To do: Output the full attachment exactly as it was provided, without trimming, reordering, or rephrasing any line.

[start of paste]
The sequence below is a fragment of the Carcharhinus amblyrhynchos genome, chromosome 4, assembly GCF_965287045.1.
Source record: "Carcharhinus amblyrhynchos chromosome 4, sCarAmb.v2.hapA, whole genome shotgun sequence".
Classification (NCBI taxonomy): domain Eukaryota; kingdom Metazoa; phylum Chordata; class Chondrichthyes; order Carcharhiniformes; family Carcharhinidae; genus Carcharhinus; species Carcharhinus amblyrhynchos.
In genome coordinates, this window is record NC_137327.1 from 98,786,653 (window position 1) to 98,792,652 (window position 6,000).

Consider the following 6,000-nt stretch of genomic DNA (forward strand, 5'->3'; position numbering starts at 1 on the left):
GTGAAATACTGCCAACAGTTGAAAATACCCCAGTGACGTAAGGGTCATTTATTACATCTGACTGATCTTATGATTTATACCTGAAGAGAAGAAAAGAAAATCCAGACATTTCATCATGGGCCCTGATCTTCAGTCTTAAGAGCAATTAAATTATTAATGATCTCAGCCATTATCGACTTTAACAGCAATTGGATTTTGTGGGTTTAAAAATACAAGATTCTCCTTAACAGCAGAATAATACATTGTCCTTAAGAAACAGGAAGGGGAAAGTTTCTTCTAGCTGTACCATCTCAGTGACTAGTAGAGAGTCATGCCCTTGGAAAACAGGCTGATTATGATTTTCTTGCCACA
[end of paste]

The sequence below is a fragment of the Carcharhinus amblyrhynchos genome, chromosome 4, assembly GCF_965287045.1.
Source record: "Carcharhinus amblyrhynchos chromosome 4, sCarAmb.v2.hapA, whole genome shotgun sequence".
Classification (NCBI taxonomy): domain Eukaryota; kingdom Metazoa; phylum Chordata; class Chondrichthyes; order Carcharhiniformes; family Carcharhinidae; genus Carcharhinus; species Carcharhinus amblyrhynchos.
In genome coordinates, this window is record NC_137327.1 from 98,786,653 (window position 1) to 98,792,652 (window position 6,000).

Consider the following 6,000-nt stretch of genomic DNA (forward strand, 5'->3'; position numbering starts at 1 on the left):
GTGAAATACTGCCAACAGTTGAAAATACCCCAGTGACGTAAGGGTCATTTATTACATCTGACTGATCTTATGATTTATACCTGAAGAGAAGAAAAGAAAATCCAGACATTTCATCATGGGCCCTGATCTTCAGTCTTAAGAGCAATTAAATTATTAATGATCTCAGCCATTATCGACTTTAACAGCAATTGGATTTTGTGGGTTTAAAAATACAAGATTCTCCTTAACAGCAGAATAATACATTGTCCTTAAGAAACAGGAAGGGGAAAGTTTCTTCTAGCTGTACCATCTCAGTGACTAGTAGAGAGTCATGCCCTTGGAAAACAGGCTGATTATGATTTTCTTGCCACA